A broad arbitration agreement, drafted with TCPA claims in mind, will be enforced – even in the Eleventh Circuit.
In Fialek v. I.C. Sys.,2019 U.S. Dist. LEXIS 39770 (M.D. Fla. Jan. 24, 2019), a magistrate judge recommended that Plaintiff be compelled to pursue her TCPA, FDCPA, and FCCPA claims against Defendant AT&T in arbitration based on an arbitration agreement that Plaintiff agreed to when she registered and used her account. The court found that Plaintiff’s statutory claims fell within the scope of the broad arbitration agreement, which covered “[c]laims arising out of or relating to any aspect of the [parties’] relationship … whether based in contract, tort, statute, fraud, misrepresentation, or any other legal theory.”
The court rejected Plaintiff’s reliance on the Eleventh Circuit’s unpublished decision in Gamble v. New England Auto Fin., Inc., 735 F. App’x 664 (11th Cir. 2018). In Gamble, the plaintiff had entered into an auto loan agreement with the defendant, which contained an arbitration agreement. After the plaintiff paid off the loan, the defendant began sending text messages offering a new loan. The Eleventh Circuit found that while the language in the arbitration agreement was broad, it was not “limitless.” Plaintiff’s TCPA claim did not arise out of her relate to the loan agreement or any breach of it. But the Fialek court distinguished Gamble because in Fialek, “the alleged statutory violations resulted from AT&T’s attempts to collect a purported debt from Plaintiff under the Customer Agreement, were related to the performance of said agreement between the parties and arose from their customer-provider relationship.”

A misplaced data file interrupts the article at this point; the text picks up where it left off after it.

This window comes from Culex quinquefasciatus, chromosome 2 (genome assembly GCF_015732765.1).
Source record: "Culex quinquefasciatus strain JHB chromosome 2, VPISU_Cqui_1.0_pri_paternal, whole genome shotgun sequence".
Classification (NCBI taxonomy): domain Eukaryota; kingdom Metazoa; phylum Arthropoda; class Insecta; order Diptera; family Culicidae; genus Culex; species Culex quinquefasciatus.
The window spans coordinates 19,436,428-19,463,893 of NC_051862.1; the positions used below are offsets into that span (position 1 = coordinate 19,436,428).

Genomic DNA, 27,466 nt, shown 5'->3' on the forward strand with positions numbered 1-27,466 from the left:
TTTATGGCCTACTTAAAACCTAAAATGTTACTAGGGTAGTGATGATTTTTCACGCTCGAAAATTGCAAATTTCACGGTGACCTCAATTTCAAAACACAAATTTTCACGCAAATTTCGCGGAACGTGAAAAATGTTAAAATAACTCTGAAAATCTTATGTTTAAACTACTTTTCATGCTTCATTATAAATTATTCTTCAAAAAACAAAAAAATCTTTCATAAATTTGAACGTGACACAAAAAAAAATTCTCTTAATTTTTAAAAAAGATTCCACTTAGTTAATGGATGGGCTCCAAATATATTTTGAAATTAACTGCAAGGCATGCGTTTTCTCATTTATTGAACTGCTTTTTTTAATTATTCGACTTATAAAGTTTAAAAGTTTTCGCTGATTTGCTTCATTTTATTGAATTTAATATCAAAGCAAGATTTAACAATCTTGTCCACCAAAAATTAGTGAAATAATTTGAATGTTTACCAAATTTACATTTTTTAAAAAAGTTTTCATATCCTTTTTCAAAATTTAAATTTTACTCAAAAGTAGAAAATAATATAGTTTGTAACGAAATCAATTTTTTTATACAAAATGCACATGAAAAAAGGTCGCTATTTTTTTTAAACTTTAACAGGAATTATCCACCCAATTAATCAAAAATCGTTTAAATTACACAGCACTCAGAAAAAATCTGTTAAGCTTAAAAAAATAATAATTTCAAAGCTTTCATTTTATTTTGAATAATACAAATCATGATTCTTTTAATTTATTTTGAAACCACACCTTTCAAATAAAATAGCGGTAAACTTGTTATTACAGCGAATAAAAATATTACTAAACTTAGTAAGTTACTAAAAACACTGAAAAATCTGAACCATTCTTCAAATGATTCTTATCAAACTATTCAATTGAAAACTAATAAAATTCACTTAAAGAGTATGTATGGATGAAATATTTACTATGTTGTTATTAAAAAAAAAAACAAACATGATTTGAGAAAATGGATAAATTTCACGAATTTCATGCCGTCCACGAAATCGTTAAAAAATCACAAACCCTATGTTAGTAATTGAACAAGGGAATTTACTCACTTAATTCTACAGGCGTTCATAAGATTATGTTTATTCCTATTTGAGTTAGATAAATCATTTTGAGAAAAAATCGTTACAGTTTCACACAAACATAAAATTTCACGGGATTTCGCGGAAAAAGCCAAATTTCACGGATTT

The court also rejected the argument that the claims fell outside the scope of the arbitration provision because they occurred after the agreement with AT&T terminated, noting that the arbitration agreement explicitly encompasses “[c]laims that may arise after the termination” of the agreement and “survive[s] termination of” the agreement.
Fialek confirms what we at TCPAWorld have said time and time again: make sure your arbitration agreement (1) is broadly worded to cover statutory claims – like those under the TCPA – arising from any efforts to collect on past due accounts; and (2) states that it survives termination of the underlying agreement.